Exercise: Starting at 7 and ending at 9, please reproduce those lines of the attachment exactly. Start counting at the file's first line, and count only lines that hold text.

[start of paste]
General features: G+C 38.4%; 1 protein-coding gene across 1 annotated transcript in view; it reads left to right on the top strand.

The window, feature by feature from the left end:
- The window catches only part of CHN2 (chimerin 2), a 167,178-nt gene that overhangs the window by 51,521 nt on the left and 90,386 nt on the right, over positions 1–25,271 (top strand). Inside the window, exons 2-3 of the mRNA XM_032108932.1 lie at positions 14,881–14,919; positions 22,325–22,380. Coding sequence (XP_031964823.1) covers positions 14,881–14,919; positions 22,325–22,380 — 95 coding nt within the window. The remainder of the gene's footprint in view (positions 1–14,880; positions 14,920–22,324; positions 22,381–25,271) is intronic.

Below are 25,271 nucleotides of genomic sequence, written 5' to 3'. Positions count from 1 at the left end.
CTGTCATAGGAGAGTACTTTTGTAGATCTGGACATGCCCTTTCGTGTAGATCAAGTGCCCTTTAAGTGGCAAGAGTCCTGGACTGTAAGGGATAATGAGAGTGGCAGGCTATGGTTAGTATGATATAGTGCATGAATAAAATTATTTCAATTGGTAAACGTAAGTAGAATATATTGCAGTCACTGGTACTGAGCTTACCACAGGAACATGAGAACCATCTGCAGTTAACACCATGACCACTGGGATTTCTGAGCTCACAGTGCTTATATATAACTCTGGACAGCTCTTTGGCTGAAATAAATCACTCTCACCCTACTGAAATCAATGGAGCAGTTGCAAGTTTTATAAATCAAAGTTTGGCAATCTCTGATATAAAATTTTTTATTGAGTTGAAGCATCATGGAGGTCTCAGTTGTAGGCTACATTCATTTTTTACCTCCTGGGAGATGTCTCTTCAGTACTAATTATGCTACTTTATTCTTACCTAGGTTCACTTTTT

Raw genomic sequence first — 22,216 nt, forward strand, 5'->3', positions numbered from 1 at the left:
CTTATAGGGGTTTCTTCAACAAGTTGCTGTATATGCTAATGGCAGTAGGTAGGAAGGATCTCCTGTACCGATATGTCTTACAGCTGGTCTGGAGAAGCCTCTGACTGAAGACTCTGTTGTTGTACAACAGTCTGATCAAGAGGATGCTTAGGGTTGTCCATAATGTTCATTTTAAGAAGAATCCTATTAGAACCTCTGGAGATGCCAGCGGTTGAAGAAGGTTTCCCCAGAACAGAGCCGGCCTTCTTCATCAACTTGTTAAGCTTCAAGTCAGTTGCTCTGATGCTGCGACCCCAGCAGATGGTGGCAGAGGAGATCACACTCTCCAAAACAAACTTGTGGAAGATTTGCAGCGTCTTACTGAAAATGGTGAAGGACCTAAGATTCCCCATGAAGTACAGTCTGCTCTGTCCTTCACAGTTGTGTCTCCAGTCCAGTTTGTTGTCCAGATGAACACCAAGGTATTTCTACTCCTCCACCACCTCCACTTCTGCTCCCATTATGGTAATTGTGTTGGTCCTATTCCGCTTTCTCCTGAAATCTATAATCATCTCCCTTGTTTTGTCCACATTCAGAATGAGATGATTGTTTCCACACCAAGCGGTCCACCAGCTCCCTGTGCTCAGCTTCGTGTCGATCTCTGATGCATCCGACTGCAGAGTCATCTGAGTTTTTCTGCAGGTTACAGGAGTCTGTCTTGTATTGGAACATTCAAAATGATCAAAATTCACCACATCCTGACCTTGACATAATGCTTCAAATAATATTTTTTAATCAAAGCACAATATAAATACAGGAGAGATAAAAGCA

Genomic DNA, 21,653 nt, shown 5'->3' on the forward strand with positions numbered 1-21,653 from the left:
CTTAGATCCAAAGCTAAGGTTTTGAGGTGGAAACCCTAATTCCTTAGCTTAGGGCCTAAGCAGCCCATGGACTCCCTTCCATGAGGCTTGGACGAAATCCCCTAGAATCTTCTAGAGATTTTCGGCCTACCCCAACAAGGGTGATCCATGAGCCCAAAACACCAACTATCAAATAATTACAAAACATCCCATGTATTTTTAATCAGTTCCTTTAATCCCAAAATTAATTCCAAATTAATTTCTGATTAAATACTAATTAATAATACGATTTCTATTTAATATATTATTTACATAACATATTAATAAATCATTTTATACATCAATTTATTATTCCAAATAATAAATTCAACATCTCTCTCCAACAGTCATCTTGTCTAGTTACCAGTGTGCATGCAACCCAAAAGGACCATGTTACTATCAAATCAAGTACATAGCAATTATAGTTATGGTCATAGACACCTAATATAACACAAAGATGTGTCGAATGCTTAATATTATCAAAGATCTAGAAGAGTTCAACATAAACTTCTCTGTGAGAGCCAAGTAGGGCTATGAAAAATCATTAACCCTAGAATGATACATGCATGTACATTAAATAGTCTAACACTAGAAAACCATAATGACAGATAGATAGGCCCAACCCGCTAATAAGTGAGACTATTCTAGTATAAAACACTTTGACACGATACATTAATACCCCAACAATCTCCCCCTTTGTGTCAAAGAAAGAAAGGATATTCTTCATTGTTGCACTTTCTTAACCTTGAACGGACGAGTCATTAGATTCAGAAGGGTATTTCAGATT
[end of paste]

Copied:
CTTATAGGGGTTTCTTCAACAAGTTGCTGTATATGCTAATGGCAGTAGGTAGGAAGGATCTCCTGTACCGATATGTCTTACAGCTGGTCTGGAGAAGCCTCTGACTGAAGACTCTGTTGTTGTACAACAGTCTGATCAAGAGGATGCTTAGGGTTGTCCATAATGTTCATTTTAAGAAGAATCCTATTAGAACCTCTGGAGATGCCAGCGGTTGAAGAAGGTTTCCCCAGAACAGAGCCGGCCTTCTTCATCAACTTGTTAAGCTTCAAGTCAGTTGCTCTGATGCTGCGACCCCAGCAGATGGTGGCAGAGGAGATCACACTCTCCAAAACAAACTTGTGGAAGATTTGCAGCGTCTTACTGAAAATGGTGAAGGACCTAAGATTCCCCATGAAGTACAGTCTGCTCTGTCCTTCACAGTTGTGTCTCCAGTCCAGTTTGTTGTCCAGATGAACACCAAGGTATTTCTACTCCTCCACCACCTCCACTTCTGCTCCCATTATGGTAATTGTGTTGGTCCTATTCCGCTTTCTCCTGAAATCTATAATCATCTCCCTTGTTTTGTCCACATTCAGAATGAGATGATTGTTTCCACACCAAGCGGTCCACCAGCTCCCTGTGCTCAGCTTCGTGTCGATCTCTGATGCATCCGACTGCAGAGTCATCTGAGTTTTTCTGCAGGTTACAGGAGTCTGTCTTGTATTGGAACATTCAAAATGATCAAAATTCACCACATCCTGACCTTGACATAATGCTTCAAATAATATTTTTTAATCAAAGCACAATATAAATACAGGAGAGATAAAAGCA

Genomic DNA, 21,653 nt, shown 5'->3' on the forward strand with positions numbered 1-21,653 from the left:
CTTAGATCCAAAGCTAAGGTTTTGAGGTGGAAACCCTAATTCCTTAGCTTAGGGCCTAAGCAGCCCATGGACTCCCTTCCATGAGGCTTGGACGAAATCCCCTAGAATCTTCTAGAGATTTTCGGCCTACCCCAACAAGGGTGATCCATGAGCCCAAAACACCAACTATCAAATAATTACAAAACATCCCATGTATTTTTAATCAGTTCCTTTAATCCCAAAATTAATTCCAAATTAATTTCTGATTAAATACTAATTAATAATACGATTTCTATTTAATATATTATTTACATAACATATTAATAAATCATTTTATACATCAATTTATTATTCCAAATAATAAATTCAACATCTCTCTCCAACAGTCATCTTGTCTAGTTACCAGTGTGCATGCAACCCAAAAGGACCATGTTACTATCAAATCAAGTACATAGCAATTATAGTTATGGTCATAGACACCTAATATAACACAAAGATGTGTCGAATGCTTAATATTATCAAAGATCTAGAAGAGTTCAACATAAACTTCTCTGTGAGAGCCAAGTAGGGCTATGAAAAATCATTAACCCTAGAATGATACATGCATGTACATTAAATAGTCTAACACTAGAAAACCATAATGACAGATAGATAGGCCCAACCCGCTAATAAGTGAGACTATTCTAGTATAAAACACTTTGACACGATACATTAATACCCCAACAATCTCCCCCTTTGTGTCAAAGAAAGAAAGGATATTCTTCATTGTTGCACTTTCTTAACCTTGAACGGACGAGTCATTAGATTCAGAAGGGTATTTCAGATT